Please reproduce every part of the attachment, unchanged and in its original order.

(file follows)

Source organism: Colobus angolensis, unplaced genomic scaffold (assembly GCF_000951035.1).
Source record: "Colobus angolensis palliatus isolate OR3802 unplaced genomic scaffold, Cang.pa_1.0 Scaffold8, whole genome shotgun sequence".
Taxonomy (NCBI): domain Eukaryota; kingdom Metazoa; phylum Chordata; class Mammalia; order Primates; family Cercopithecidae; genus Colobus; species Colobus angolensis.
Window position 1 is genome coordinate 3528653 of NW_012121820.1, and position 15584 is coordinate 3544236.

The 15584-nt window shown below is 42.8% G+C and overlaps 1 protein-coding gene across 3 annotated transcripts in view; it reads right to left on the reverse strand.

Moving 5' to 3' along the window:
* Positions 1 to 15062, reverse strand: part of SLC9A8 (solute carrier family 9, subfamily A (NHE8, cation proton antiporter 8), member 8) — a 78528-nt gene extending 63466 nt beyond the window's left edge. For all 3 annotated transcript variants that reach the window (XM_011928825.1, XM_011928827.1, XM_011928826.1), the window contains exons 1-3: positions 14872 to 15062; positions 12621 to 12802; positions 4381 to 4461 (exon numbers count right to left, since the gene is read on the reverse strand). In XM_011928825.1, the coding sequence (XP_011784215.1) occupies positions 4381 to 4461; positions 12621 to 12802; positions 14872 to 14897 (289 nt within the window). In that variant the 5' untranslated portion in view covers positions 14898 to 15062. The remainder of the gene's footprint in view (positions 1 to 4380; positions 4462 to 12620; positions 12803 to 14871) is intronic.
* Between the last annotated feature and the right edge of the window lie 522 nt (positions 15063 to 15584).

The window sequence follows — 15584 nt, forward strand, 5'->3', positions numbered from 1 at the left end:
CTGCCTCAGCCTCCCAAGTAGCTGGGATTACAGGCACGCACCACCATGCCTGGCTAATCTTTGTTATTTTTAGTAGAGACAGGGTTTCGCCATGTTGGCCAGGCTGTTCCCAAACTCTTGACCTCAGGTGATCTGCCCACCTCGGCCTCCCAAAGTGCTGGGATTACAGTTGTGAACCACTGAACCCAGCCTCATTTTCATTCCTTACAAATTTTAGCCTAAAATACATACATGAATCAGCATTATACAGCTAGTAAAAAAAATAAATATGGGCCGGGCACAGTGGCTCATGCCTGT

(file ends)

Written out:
Source organism: Colobus angolensis, unplaced genomic scaffold (assembly GCF_000951035.1).
Source record: "Colobus angolensis palliatus isolate OR3802 unplaced genomic scaffold, Cang.pa_1.0 Scaffold8, whole genome shotgun sequence".
Taxonomy (NCBI): domain Eukaryota; kingdom Metazoa; phylum Chordata; class Mammalia; order Primates; family Cercopithecidae; genus Colobus; species Colobus angolensis.
Window position 1 is genome coordinate 3528653 of NW_012121820.1, and position 15584 is coordinate 3544236.

The 15584-nt window shown below is 42.8% G+C and overlaps 1 protein-coding gene across 3 annotated transcripts in view; it reads right to left on the reverse strand.

Moving 5' to 3' along the window:
* Positions 1 to 15062, reverse strand: part of SLC9A8 (solute carrier family 9, subfamily A (NHE8, cation proton antiporter 8), member 8) — a 78528-nt gene extending 63466 nt beyond the window's left edge. For all 3 annotated transcript variants that reach the window (XM_011928825.1, XM_011928827.1, XM_011928826.1), the window contains exons 1-3: positions 14872 to 15062; positions 12621 to 12802; positions 4381 to 4461 (exon numbers count right to left, since the gene is read on the reverse strand). In XM_011928825.1, the coding sequence (XP_011784215.1) occupies positions 4381 to 4461; positions 12621 to 12802; positions 14872 to 14897 (289 nt within the window). In that variant the 5' untranslated portion in view covers positions 14898 to 15062. The remainder of the gene's footprint in view (positions 1 to 4380; positions 4462 to 12620; positions 12803 to 14871) is intronic.
* Between the last annotated feature and the right edge of the window lie 522 nt (positions 15063 to 15584).

The window sequence follows — 15584 nt, forward strand, 5'->3', positions numbered from 1 at the left end:
CTGCCTCAGCCTCCCAAGTAGCTGGGATTACAGGCACGCACCACCATGCCTGGCTAATCTTTGTTATTTTTAGTAGAGACAGGGTTTCGCCATGTTGGCCAGGCTGTTCCCAAACTCTTGACCTCAGGTGATCTGCCCACCTCGGCCTCCCAAAGTGCTGGGATTACAGTTGTGAACCACTGAACCCAGCCTCATTTTCATTCCTTACAAATTTTAGCCTAAAATACATACATGAATCAGCATTATACAGCTAGTAAAAAAAATAAATATGGGCCGGGCACAGTGGCTCATGCCTGT